HC Deb 30 March 1976 vol 908 cc1086-7
7. Dr. Edmund Marshall

asked the Secretary of State for Education and Science in how many cases, during the last school year for which the figure is available, court proceedings were instituted under Section 40 of the Education Act 1944.

Mr. Mulley

I understand from my right hon. Friend the Home Secretary that this information is not available.

Dr. Marshall

In view of the truancy statistics, is my right hon. Friend satisfied that local education authorities are giving sufficient attention to the problem of truancy, including recourse to the courts where appropriate?

Mr. Mulley

I understand that my hon. Friend is concerned to have any and every available statistic, but the assembly of statistics involves the use of central and local resources. All the criminal statistics for offences under the Education Acts are available, but not section by section. I do not think that local authorities are neglecting the question of court proceedings, where appropriate, but very often other methods are tried before the ultimate resort to court action against the parents.

Mr. Freud

In view of the futility of bringing prosecutions against parents, would it not be much more sensible to spend the money on assessing the reasons for the truancy?

Mr. Mulley

I think that in a number of cases great efforts are made to deal with each problem as an individual problem. I do not think it is a question of counting up the money. The local education authorities who are responsible for these matters must be allowed to exercise their own judgment. It is not for me to tell them how to go about that problem.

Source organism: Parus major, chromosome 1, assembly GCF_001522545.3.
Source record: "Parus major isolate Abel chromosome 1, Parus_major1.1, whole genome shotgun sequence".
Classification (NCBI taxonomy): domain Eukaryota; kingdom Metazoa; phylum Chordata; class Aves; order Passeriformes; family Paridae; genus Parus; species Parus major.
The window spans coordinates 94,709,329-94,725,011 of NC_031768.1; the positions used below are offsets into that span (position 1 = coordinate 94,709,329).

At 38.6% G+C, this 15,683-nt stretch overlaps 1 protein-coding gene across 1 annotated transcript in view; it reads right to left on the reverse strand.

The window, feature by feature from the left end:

Mr. Bowden

Is the Secretary of State aware that I should be delighted to arrange for him to receive an invitation to come to Brighton to visit a number of schools which are facing serious truancy problems? Is he aware that one of the reasons for this problem is the operation of the existing law in relation to the school leaving age? Boys and girls are being forced to stay on at school, and it is really crazy that they should be doing so when over 16. When does the Minister hope to rectify this position?

Mr. Mulley

I have said before and say again that one of the actions of the present Leader of the Opposition which had my full support was her raising of the school leaving age. We have tried to deal with the transitional problems at the end of the summer term by legislation that has just received the Royal Assent. I do not think the answer to this problem is to say that we shall go back on the decision taken by the Conservative Administration to raise the age to 16.

Mr. Lipton

Is it not a fact, however, that truancy fears generally are grossly exaggerated in the popular Press?

Mr. Mulley

I think that may well be the case, but they would not be exclusively the subject of exaggeration in the popular Press.

Back to